The thought running through this reviewer’s mind for the duration of this film was “gee, this looks like it belongs on TV”. It turns out that The Trials of Cate McCall was not granted a U.S. or U.K. theatrical run, bypassing a video release and airing on the Lifetime Channel as a movie of the week, a death knell if ever there was one. As a courtroom drama, The Trials of Cate McCall is pretty much par for the course, offering nothing one wouldn’t find in any law procedural television show. The central mystery is moderately interesting rather than downright riveting; several plot developments questionable if not preposterous. More than a handful of artistic license is taken and law students will be crying “objection!” but for the layperson, it all makes just enough sense.

            In some circles, Kate Beckinsale is thought of as merely a pretty face and little else, but the truth is that she is a capable actress and makes for a believable lawyer here, somewhat reminiscent of her turn in the under-seen Nothing but the Truth. She projects confidence and brokenness equally well and makes the title character into someone the audience does very much want to see succeed. We see Cate dishevelled and crying but also taking control of the courtroom and it’s certainly not a bad performance from Beckinsale. Nick Nolte has pretty much been out of it for the last 20 years but still has gotten steady work as a dependable supporting player and, as his Academy Award nomination for Warrior proves, can still do good work. Not too much is required of him in The Trials of Cate McCall but he’s got the “gruff but kind” mentor figure thing down pat. James Cromwell makes full use of his hawkish mien as Justice Sumpter; he may be best remembered for playing a kindly farmer in Babe but prepare to throw up in your mouth a little when he pervs on Kate Beckinsale. Who’s the pig now?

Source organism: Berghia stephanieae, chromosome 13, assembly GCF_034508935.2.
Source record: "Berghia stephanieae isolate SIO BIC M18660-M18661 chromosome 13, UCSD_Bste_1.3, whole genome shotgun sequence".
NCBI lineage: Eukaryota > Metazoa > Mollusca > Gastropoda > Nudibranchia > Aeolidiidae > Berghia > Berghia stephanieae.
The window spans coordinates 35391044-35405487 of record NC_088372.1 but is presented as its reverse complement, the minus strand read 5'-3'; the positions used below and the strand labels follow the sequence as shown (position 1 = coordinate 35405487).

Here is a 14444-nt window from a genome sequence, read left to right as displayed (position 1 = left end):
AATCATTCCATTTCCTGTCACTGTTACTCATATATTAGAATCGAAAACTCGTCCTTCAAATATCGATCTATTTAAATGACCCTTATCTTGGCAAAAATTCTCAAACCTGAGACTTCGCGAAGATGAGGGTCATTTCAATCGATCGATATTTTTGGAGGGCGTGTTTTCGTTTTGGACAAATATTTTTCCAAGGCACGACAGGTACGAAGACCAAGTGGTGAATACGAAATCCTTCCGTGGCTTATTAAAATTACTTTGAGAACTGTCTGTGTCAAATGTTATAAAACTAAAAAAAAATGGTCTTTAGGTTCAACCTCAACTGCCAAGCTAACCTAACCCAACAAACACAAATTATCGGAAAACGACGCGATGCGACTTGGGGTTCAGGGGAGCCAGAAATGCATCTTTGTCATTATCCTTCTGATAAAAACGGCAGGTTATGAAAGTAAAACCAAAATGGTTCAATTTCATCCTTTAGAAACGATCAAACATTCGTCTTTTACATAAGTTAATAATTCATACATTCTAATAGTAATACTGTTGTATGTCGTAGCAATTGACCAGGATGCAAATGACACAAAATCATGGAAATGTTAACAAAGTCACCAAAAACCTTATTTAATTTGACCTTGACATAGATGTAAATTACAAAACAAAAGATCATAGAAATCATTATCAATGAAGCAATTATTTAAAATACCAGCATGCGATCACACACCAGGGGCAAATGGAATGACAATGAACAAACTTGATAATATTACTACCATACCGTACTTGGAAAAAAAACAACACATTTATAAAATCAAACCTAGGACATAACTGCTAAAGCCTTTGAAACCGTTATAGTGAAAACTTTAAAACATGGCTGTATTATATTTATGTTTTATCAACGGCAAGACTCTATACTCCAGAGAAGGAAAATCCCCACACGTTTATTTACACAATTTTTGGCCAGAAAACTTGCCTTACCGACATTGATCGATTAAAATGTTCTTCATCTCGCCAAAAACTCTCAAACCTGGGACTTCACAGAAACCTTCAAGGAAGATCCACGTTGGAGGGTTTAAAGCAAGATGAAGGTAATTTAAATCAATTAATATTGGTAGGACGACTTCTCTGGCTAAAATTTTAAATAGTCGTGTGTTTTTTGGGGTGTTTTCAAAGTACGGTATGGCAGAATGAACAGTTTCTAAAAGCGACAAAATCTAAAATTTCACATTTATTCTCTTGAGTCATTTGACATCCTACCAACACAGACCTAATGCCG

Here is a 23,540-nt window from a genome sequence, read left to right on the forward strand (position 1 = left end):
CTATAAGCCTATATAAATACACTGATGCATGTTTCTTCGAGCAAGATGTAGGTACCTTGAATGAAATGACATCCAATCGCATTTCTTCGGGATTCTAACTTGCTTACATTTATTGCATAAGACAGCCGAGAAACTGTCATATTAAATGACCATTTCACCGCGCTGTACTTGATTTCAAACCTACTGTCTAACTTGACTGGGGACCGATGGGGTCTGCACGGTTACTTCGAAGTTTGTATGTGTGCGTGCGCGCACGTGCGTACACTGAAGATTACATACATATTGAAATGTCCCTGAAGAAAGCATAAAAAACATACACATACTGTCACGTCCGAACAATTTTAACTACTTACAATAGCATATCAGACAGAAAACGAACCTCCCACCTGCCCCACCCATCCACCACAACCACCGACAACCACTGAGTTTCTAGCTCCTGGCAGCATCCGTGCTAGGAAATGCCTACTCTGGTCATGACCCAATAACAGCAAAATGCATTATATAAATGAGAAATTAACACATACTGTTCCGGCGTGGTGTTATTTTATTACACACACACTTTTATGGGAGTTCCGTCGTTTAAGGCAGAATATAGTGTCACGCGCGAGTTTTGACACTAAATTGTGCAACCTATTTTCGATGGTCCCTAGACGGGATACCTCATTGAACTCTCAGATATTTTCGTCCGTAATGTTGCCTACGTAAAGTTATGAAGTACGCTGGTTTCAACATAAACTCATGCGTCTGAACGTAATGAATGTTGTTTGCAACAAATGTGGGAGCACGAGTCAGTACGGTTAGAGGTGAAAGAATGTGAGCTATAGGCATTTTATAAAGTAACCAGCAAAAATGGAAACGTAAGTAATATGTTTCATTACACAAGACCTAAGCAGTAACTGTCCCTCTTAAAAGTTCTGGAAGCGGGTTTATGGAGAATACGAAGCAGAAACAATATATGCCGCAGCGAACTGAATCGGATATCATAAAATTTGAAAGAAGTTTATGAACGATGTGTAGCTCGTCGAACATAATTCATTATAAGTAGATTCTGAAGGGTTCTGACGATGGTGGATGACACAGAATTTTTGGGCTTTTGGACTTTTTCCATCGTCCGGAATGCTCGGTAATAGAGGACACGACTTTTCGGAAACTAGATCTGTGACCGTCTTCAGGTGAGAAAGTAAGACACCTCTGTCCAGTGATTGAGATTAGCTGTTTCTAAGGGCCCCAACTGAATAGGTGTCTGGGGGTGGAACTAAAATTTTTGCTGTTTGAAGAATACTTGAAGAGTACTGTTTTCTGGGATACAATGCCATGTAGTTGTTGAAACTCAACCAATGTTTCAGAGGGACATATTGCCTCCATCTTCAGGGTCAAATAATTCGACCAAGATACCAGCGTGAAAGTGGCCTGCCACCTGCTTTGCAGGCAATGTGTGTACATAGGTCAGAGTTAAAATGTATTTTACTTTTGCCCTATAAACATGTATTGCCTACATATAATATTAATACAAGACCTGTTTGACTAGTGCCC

The Trials of Cate McCall features a capable Kate Beckinsale leading the charge but it really is nothing that hasn’t been done before, rote rather than sensational. The need for an emotional subplot involving Cate’s inability to connect with her young daughter is there to show how Cate struggles with her demanding job and with being a mother (hence the plural “trials” in the title), but it seems unnecessary at times. Writer-director Karen Moncrieff, like her lead actress, is competent, but every so often we get lines like “I’m f**king good at what I do and I intend to win this!” It’s bland, but not quite as ham-fisted a mess as it could’ve been.
Summary:  Kate Beckinsale is a strong lead and the supporting cast of somewhat-familiar faces backs her up well, but that’s not enough to pull this also-rans courtroom drama up from the doldrums.
RATING: 2.5 out of 5 Stars
Jedd Jong